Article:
Have your say for pigs: help end the use of farrowing crates in NZ
The Code of Welfare for pigs is being updated, and submissions are open until 8 July 2022.
The Government is calling on New Zealanders for feedback on new welfare standards for pigs. This includes a proposal to ban farrowing crates following a successful legal challenge by the New Zealand Animal Law Association and SAFE.
Now we need you to speak up for pigs so that New Zealand pig farmers are supported to move away from the use of farrowing crates forever.
This is a chance for you to have your say on how pigs in the industry are treated, and we encourage you to make a submission.
What needs to improve for pigs?
SPCA works with Government and industry on a number of issues to improve the welfare of pigs.
Our key concerns include:
- Farrowing crates – A farrowing crate is a stall that the sow is kept in for up to five weeks around the time of giving birth (farrowing). Farrowing crates prevent the sow from moving freely, including turning around. They are currently used on approximately 55% of New Zealand pig farms as they make animal management easier for the stockperson.
However, the use of farrowing crates causes significant animal welfare problems. For piglets, their use is associated with stillbirths, risk of mis-mothering, and a lack of enrichment and sow-piglet interaction. For sows, the crate restricts the expression of almost all normal behaviour, including nesting behaviour, and is associated with health problems such as pressure sores and lameness.
The draft Code of Welfare presents two options for phasing out farrowing crates over time: either a total ban on their use, or allowing use of farrowing crates for up to 72 hours. SPCA supports a total ban on the use of farrowing crates.
- Pork imports – Approximately 60% of pork in New Zealand is imported. This includes imports from countries that do not have to meet our animal welfare standards - meaning that their production costs tend to be lower.
While cheap imports continue to flood the market, New Zealand farmers will struggle to make the investments needed to improve pig welfare. The production of pork using methods like farrowing crates may simply move overseas.
SPCA advocates that animal products for sale in New Zealand must be produced to welfare standards that meet or exceed New Zealand law, and must be labelled with consistent and clear labelling that enables consumers to make informed decisions.
Won't more piglets die if farrowing crates are banned?
Pork industry representatives have been using the emotive issue of piglet mortality to claim that tens of thousands more piglets may die in New Zealand each year if farrowing crates are banned.
However, large studies in countries that have already phased out the use of farrowing crates (such as Norway and Switzerland) found the mortality rate for piglets is similar to the levels achieved in indoor farms here.
Internationally, there has been significant investment and research into alternatives to the farrowing crate, such as using pens with nesting material such as straw - which protects both the piglets and the sow. You can read more about these systems here: https://www.freefarrowing.org/
Nearly half of New Zealand pig farmers already farm successfully without the use of farrowing crates.
SPCA advocates for support for New Zealand indoor pig farmers, including investment into research and training, to ensure that the move away from farrowing crates protects animal welfare and equips farmers to succeed with modern farrowing systems.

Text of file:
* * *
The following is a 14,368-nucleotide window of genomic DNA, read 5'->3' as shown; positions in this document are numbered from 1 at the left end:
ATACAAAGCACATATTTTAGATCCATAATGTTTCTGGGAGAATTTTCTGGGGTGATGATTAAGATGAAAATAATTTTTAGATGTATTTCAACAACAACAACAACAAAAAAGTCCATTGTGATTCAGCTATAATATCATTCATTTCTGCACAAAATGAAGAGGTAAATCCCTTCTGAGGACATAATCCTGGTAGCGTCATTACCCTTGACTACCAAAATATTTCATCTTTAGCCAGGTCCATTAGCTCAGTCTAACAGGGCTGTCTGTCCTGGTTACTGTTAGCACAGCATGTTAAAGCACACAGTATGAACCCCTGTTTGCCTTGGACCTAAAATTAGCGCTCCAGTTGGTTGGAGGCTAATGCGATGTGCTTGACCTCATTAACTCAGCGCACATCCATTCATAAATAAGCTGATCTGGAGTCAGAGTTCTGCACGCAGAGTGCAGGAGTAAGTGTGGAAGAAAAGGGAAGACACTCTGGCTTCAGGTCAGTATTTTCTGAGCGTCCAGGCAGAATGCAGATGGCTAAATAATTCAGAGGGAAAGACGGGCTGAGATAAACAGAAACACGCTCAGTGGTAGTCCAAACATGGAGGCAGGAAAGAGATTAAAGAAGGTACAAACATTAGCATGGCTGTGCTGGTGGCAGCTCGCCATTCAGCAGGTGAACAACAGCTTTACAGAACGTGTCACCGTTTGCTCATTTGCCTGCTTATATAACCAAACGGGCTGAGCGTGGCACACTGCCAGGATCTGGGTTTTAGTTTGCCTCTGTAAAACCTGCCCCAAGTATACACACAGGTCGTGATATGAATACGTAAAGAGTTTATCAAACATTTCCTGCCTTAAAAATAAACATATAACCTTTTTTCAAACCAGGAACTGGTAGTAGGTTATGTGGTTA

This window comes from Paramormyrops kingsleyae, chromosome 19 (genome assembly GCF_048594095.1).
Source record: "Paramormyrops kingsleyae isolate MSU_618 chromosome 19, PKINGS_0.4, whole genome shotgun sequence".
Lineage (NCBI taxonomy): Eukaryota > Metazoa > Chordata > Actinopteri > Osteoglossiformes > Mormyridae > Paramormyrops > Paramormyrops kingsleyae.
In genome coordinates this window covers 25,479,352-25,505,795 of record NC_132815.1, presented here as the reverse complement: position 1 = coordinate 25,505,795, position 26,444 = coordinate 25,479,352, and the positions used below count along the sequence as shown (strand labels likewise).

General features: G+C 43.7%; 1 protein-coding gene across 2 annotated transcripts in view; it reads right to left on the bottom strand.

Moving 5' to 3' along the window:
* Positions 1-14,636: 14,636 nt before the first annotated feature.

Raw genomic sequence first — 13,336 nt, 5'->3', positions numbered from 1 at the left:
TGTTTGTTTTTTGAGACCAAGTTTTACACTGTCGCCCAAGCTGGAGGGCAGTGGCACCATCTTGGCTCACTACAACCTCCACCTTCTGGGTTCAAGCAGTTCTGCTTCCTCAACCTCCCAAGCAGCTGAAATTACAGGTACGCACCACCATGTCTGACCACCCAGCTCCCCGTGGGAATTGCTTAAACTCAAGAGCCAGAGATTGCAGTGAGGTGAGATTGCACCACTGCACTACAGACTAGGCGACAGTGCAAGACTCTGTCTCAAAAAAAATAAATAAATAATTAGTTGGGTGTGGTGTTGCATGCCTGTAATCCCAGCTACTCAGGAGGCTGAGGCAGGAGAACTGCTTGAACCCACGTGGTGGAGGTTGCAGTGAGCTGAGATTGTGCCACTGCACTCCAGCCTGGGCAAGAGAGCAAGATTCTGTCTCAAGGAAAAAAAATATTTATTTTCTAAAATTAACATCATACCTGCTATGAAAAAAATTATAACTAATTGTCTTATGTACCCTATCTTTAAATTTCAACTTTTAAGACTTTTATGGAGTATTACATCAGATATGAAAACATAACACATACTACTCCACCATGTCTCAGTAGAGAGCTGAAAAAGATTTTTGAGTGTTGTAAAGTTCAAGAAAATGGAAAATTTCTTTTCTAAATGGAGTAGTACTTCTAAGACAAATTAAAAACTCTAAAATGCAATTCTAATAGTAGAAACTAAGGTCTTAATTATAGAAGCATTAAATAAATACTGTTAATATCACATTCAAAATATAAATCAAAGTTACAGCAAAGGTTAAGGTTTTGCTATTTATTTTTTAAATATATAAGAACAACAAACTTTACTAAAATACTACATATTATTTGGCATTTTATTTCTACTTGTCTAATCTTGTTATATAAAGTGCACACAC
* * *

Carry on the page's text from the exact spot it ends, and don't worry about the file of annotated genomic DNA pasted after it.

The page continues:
What can I do?
Email your feedback to firstname.lastname@example.org by 5pm on 24 June 2022.
We have provided a sample email below with some key points. We encourage you to amend it, add to it and make it your own – a polite personal letter has more impact.
I am writing to make a submission on the Code of Welfare: Pigs.
As acknowledged by the Animal Welfare Act 1999, pigs are sentient animals who can feel pain and distress. We must protect their welfare. I believe that it matters how they are treated.
Farrowing crates have a significant negative impact on both sow and piglet welfare. I support Option A (Free Farrowing) in the draft code of welfare. This option phases out the use of farrowing crates and requires a farrowing area with nesting material, support for the sow when lying down, and an area for the piglets to retreat to.
I support the development of proposed regulations to set a phase-out of farrowing crates; to require nesting material for pregnant sows; and to require more space for grower pigs.
In addition, I believe that the New Zealand Government must support farmers to move away from the use of farrowing crates. Investment should be made into research and training to ensure that farmers are equipped to make the changes in time. Imports of pork should be restricted so that products that do not meet our own laws do not end up on our supermarket shelves, undermining New Zealand standards and farmers.
With other places such as the European Union banning the use of cages in farming, it is important that New Zealand protects our international reputation for high animal welfare standards, and supports our farmers to meet the standards expected by consumers.
I look forward to seeing the implementation of strong animal welfare standards for the pigs of Aotearoa New Zealand.
Access the draft standards
All of the standards for pig welfare are being reviewed, including standards around the stocking density of grower pigs, the practice of routine tail docking, and the use of enrichment items in pens.
There may be more topics that you wish to submit on. For more detail, you can access the entire draft Code of Welfare for pigs here: https://www.mpi.govt.nz/consultations/changes-to-the-code-of-welfare-for-pigs-and-associated-regulations/